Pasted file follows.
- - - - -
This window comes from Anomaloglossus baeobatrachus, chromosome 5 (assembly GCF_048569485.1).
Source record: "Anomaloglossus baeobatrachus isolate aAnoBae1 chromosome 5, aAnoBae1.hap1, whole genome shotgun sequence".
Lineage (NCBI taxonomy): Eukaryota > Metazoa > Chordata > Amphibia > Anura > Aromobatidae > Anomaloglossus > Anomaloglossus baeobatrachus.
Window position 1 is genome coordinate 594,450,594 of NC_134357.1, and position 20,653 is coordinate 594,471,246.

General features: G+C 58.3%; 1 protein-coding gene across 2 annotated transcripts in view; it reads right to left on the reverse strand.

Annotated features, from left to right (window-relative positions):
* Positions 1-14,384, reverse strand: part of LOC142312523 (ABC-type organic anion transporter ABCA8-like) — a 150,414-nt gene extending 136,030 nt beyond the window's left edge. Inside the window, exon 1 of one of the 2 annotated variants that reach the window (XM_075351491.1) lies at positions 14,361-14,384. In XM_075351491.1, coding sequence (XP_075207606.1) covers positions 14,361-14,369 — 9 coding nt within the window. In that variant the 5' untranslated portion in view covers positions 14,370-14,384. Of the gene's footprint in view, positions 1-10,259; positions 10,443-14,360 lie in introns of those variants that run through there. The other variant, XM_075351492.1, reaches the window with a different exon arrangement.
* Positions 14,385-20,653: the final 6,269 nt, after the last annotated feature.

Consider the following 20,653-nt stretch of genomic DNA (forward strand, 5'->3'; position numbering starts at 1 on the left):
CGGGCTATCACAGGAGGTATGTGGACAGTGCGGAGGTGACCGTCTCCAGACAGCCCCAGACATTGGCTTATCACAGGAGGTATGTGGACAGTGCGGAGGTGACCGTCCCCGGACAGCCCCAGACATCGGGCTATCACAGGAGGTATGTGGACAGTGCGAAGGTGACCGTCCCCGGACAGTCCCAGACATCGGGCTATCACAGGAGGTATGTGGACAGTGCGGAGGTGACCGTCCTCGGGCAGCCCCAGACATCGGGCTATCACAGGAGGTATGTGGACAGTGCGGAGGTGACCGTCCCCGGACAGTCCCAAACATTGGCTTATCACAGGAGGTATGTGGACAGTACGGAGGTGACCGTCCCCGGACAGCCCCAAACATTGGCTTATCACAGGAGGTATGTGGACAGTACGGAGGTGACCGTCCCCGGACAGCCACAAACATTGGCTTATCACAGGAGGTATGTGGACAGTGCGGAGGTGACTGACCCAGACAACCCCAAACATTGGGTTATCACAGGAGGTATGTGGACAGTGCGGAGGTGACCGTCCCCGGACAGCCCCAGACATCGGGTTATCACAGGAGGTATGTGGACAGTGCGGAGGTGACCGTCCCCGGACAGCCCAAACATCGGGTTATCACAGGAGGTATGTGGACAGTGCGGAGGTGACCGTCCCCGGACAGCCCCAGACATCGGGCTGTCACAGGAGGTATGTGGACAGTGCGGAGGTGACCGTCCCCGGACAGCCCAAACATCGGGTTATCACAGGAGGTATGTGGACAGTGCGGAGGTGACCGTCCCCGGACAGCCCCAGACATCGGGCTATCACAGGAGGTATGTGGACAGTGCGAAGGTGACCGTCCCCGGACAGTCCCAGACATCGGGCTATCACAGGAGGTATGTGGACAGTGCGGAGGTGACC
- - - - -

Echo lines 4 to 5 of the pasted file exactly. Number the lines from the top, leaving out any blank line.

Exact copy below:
Window position 1 is genome coordinate 594,450,594 of NC_134357.1, and position 20,653 is coordinate 594,471,246.

General features: G+C 58.3%; 1 protein-coding gene across 2 annotated transcripts in view; it reads right to left on the reverse strand.